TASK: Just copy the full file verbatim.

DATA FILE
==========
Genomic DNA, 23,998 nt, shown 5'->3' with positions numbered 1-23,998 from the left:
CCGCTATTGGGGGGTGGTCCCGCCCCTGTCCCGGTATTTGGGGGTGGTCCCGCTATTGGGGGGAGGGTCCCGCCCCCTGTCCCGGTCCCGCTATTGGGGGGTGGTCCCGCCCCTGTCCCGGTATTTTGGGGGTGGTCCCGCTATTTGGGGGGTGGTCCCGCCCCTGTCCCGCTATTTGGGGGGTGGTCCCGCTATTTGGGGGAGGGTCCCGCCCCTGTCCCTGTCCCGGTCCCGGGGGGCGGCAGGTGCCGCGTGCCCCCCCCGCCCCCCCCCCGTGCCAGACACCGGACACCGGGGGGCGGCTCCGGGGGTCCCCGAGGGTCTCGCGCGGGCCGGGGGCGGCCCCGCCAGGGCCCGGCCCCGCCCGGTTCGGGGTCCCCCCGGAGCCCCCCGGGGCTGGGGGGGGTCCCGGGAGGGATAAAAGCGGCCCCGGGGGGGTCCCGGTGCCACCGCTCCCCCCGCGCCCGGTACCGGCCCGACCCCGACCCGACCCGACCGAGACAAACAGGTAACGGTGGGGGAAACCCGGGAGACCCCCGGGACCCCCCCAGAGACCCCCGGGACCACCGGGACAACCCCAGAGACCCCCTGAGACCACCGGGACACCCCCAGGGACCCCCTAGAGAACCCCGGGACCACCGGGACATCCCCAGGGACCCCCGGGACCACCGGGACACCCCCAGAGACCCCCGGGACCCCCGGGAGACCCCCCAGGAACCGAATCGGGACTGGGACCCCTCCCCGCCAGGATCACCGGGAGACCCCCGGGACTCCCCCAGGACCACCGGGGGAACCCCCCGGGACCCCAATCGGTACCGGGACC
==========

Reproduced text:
Genomic DNA, 23,998 nt, shown 5'->3' with positions numbered 1-23,998 from the left:
CCGCTATTGGGGGGTGGTCCCGCCCCTGTCCCGGTATTTGGGGGTGGTCCCGCTATTGGGGGGAGGGTCCCGCCCCCTGTCCCGGTCCCGCTATTGGGGGGTGGTCCCGCCCCTGTCCCGGTATTTTGGGGGTGGTCCCGCTATTTGGGGGGTGGTCCCGCCCCTGTCCCGCTATTTGGGGGGTGGTCCCGCTATTTGGGGGAGGGTCCCGCCCCTGTCCCTGTCCCGGTCCCGGGGGGCGGCAGGTGCCGCGTGCCCCCCCCGCCCCCCCCCCGTGCCAGACACCGGACACCGGGGGGCGGCTCCGGGGGTCCCCGAGGGTCTCGCGCGGGCCGGGGGCGGCCCCGCCAGGGCCCGGCCCCGCCCGGTTCGGGGTCCCCCCGGAGCCCCCCGGGGCTGGGGGGGGTCCCGGGAGGGATAAAAGCGGCCCCGGGGGGGTCCCGGTGCCACCGCTCCCCCCGCGCCCGGTACCGGCCCGACCCCGACCCGACCCGACCGAGACAAACAGGTAACGGTGGGGGAAACCCGGGAGACCCCCGGGACCCCCCCAGAGACCCCCGGGACCACCGGGACAACCCCAGAGACCCCCTGAGACCACCGGGACACCCCCAGGGACCCCCTAGAGAACCCCGGGACCACCGGGACATCCCCAGGGACCCCCGGGACCACCGGGACACCCCCAGAGACCCCCGGGACCCCCGGGAGACCCCCCAGGAACCGAATCGGGACTGGGACCCCTCCCCGCCAGGATCACCGGGAGACCCCCGGGACTCCCCCAGGACCACCGGGGGAACCCCCCGGGACCCCAATCGGTACCGGGACC